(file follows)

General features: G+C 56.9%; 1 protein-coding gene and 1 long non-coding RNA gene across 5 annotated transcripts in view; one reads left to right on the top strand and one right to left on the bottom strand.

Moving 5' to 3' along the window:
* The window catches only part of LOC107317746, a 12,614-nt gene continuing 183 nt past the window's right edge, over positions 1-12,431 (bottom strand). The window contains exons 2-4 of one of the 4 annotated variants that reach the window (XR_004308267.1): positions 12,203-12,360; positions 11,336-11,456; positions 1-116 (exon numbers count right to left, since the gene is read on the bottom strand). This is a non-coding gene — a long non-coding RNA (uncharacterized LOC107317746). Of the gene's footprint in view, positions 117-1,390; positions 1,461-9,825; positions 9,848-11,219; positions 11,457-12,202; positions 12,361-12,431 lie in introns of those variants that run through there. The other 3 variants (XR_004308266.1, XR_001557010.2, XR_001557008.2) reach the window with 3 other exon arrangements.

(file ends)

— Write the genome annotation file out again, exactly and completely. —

General features: G+C 56.9%; 1 protein-coding gene and 1 long non-coding RNA gene across 5 annotated transcripts in view; one reads left to right on the top strand and one right to left on the bottom strand.

Moving 5' to 3' along the window:
* The window catches only part of LOC107317746, a 12,614-nt gene continuing 183 nt past the window's right edge, over positions 1-12,431 (bottom strand). The window contains exons 2-4 of one of the 4 annotated variants that reach the window (XR_004308267.1): positions 12,203-12,360; positions 11,336-11,456; positions 1-116 (exon numbers count right to left, since the gene is read on the bottom strand). This is a non-coding gene — a long non-coding RNA (uncharacterized LOC107317746). Of the gene's footprint in view, positions 117-1,390; positions 1,461-9,825; positions 9,848-11,219; positions 11,457-12,202; positions 12,361-12,431 lie in introns of those variants that run through there. The other 3 variants (XR_004308266.1, XR_001557010.2, XR_001557008.2) reach the window with 3 other exon arrangements.